Wednesday, November 7, 2012

ICTs and Work: the United States at the Origin of the Dissemination of Digital Capitalism

(via e-mail)

Call for Submissions

Interdisciplinary Conference HDEA – TCS

ICTs and Work: the United States at the Origin of the Dissemination of Digital Capitalism

Université Paris Sorbonne, 29-30 May 2013

Information and communication technologies (ICTs) have revolutionized work practices: the acquisition, processing and storage of data thanks to hardware, software, and networks have changed the face of work in offices and factories. Their impact has been felt beyond the walls of traditional companies’ spaces, resulting in the modification of time and space constraints at work and in the constant blurring of the frontier between private and work life. The impact of ICT is often viewed in Manichean terms: some exalt the benefits of new technologies in terms of gains in interactivity, autonomy and creativity for employees, including atypical employees such as “independent contractors”, while others warn against increased stress due to constant demands, real-time control of working activities and surveillance of workplace interactions.

While pros and cons of the use of ICT at work are widely debated, there is markedly less interrogation of what has made its existence and dissemination possible. The global dimension of professional uses of ICTs makes them look universal and, so to speak, ahistorical. Yet these uses have a precise origin: individuals have elaborated, reoriented, and disseminated these new techniques in specific places and at identifiable moments. Some of these practices refer directly to US cultural practices and ideologies. Moreover, the growing adoption of ICTs goes hand in hand with deep changes in labor markets such as flexibility, cost-cutting, casualization of work and deregulation, which ICTs have contributed to amplify, a phenomenon largely originating in the US. Further, the United States has continued to play a major role in the development, the dissemination and the control of ICTs, while the extension of the mediasphere has been accompanied by a corresponding extension of the anglosphere.

It is therefore indispensible to re-territorialize the issue of ICTs. What have been, historically, the economic and sociological bases for the development and dissemination into the work sphere of those technologies, which carry with them the “new spirit of capitalism” (Boltanski and Chiappello 1999), or “digital capitalism” (Schiller 1999), but also that of freeware and digital commons such as Wikipedia. How did they interact, in synergy and conflict, with other social facts? The globalization of practices also raises the issue of interculturality, as various cultures become involved in a process of appropriation and modification of the globalized US culture, which ICTs have been so influential in diffusing.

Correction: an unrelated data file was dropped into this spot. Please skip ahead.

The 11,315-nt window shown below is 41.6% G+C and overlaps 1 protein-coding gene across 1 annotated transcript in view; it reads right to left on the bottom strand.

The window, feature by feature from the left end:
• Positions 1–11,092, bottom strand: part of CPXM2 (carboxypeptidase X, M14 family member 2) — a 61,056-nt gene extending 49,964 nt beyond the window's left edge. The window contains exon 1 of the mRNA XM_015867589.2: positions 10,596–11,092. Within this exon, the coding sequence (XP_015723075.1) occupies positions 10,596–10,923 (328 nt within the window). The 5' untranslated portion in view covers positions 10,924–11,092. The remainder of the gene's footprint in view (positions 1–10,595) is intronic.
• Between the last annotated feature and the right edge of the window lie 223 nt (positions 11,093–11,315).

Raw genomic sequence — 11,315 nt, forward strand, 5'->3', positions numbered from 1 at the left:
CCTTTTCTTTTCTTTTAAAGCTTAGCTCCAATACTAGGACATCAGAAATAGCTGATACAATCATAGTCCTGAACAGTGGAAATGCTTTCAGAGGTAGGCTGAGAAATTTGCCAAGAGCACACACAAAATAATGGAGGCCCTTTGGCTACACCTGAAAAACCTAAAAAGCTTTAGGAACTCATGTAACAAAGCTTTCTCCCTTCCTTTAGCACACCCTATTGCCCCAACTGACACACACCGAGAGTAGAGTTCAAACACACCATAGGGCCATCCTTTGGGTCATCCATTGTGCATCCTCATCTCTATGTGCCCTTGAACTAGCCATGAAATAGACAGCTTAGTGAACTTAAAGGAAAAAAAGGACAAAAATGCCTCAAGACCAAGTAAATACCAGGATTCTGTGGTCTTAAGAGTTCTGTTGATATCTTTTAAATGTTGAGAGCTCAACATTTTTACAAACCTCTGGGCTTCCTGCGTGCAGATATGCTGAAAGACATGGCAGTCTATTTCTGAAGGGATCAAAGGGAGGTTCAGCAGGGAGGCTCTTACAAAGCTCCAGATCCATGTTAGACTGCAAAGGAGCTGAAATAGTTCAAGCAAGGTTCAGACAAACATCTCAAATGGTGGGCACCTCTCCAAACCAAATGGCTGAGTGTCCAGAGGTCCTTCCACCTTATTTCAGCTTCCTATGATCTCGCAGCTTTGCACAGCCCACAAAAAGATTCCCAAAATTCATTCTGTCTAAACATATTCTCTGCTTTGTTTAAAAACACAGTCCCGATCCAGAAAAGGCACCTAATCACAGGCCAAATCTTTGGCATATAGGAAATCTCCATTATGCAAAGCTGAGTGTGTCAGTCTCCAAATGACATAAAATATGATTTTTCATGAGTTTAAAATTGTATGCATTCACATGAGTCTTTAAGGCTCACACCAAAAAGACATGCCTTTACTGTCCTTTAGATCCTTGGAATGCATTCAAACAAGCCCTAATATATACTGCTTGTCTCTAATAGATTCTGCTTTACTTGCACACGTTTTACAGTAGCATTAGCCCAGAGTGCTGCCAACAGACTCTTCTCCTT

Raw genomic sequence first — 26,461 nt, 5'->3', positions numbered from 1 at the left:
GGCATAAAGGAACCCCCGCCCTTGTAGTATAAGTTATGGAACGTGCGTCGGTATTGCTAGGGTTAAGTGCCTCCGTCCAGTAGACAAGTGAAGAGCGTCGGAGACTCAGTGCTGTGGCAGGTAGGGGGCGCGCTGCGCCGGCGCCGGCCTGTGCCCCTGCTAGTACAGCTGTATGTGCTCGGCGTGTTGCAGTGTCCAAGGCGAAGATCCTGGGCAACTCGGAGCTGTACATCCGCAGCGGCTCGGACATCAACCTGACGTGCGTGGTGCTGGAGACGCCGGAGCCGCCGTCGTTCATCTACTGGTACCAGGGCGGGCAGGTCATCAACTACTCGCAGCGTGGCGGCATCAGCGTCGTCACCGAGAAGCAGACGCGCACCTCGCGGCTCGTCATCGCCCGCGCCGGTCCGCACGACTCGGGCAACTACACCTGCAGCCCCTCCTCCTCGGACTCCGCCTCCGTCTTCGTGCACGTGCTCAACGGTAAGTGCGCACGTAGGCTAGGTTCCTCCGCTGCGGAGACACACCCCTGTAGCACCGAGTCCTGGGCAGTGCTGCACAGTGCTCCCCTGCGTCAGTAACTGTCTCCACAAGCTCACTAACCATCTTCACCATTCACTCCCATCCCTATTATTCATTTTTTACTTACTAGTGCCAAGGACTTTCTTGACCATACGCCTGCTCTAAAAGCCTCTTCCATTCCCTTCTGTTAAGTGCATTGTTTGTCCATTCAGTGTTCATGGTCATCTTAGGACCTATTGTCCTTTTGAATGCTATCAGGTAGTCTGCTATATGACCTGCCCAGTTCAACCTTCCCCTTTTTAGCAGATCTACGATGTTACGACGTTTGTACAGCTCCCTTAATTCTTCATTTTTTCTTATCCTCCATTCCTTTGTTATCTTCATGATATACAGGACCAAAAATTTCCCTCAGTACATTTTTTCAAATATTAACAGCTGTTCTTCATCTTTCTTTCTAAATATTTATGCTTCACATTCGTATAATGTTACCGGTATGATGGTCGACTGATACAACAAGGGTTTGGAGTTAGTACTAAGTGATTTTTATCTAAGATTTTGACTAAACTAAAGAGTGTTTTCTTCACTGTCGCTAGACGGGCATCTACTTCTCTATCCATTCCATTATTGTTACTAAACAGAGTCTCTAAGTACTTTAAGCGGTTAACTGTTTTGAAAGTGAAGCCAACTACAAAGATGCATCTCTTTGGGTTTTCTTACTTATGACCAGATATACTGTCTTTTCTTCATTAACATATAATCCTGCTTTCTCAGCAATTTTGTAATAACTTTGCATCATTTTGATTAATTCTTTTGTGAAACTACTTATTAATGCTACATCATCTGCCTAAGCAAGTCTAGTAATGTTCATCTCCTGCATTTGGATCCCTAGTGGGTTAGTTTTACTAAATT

We encourage contributions that engage with the role of the United States in the development of ICT at work, including:

- Entrepreneurial rhetoric and the deployment of ICTs.
- The relationship between ICTs and neoliberal deregulation and delocalization.
- Vectors of dissemination: management manuals, trade shows, public policies, media, awareness raising campaigns, seminars, industry rivalry (eg. Apple vs. Microsoft), model rivalry (eg. proprietary vs. free software).
- Pre-existing modes of flattened and networked organizations and soft control in the US (advertising agencies and research projects are an example) and their interaction with the development of ICTs-related modes of work organization.
- Emergence of new professional types such as the hacker and their set of values of expert autonomy, sharing and transparent exchange that contradict the values of capitalism but echo US cultural entrepreneurial values of self-reliance, DIY and distrust of institutions.
- ICTs and masculine domination: the impact of technical changes on gender roles at work.
- The role of consumers: from consumerism to prosumerism.
- The governance of networks (including regulation through legal licences) and the US legal tradition.

Please send submissions to and and include your name and affiliation.

Abstracts for papers should be 250 words.

Abstract submission date: December 15, 2012.

Applicants will be advised by January 15, 2013.